Background and objectives. In total intravenous anaesthesia 2 different application modes for propofol are widely used: 1. infusion by means of manually controlled infusion pumps, and 2. infusion by means of microprocessor-controlled infusion pumps operating according to pharmacokinetic algorithms (TCI = target controlled infusion). The parallel use of these 2 methods in our department by various anaesthetists offered the opportunity to retrospectively compare both application patterns regarding clinical effects and drug consumption.
Methods. Ninety-six anaesthesia records from general anaesthesias with propofol and opioids from gynaecological laparoscopic operations were retrospectively evaluated. Forty-eight records derived from 6 anaesthetists using manual propofol infusion (retrospective allocation to group C), and 48 other records derived from 6 anaesthetists using TCI infusion (retrospective allocation to group M). We assessed the intra-operative hemodynamic course, drug consumption, awakening time and post-operative side effects.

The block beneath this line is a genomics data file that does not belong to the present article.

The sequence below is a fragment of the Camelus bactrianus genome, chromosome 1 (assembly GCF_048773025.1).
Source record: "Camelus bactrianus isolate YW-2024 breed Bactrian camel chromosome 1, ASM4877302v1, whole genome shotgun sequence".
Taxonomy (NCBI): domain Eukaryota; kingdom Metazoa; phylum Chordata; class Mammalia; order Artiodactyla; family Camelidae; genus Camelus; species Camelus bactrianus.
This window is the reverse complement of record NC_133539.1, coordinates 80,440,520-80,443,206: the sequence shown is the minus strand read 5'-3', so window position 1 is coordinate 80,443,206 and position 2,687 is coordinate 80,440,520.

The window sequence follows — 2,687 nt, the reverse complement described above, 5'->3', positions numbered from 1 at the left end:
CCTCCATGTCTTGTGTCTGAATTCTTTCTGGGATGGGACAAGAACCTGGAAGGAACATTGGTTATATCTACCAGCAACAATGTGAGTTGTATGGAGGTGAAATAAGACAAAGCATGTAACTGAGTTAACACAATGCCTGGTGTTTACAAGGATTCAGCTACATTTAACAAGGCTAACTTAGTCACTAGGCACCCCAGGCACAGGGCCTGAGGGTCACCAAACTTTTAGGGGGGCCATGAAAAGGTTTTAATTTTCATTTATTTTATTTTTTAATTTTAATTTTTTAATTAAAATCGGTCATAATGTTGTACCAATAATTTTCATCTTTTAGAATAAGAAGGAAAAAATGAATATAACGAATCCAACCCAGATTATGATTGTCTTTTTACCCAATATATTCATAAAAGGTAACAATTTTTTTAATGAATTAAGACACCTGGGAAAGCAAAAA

Results. The awakening time after TCI was significantly shorter than after manual propofol infusion (M: 4,9 ± 3.1 min vs. C: 9,9 ± 5.7 min). We observed a non-significantly rarer occurrence of post-operative side effects such as PONV and pain. Only insignificant differences in drug consumption could be found.
Conclusions. Both observed application patterns for propofol showed similar clinical profiles. Using TCI, awakening time was 5 min earlier than with manual infusion mode, thus showing a potential pharmaco-economical advantage in anesthesias for gynecological laparoscopy. The detected differences did not have a statistically significant influence on the early postoperative outcome.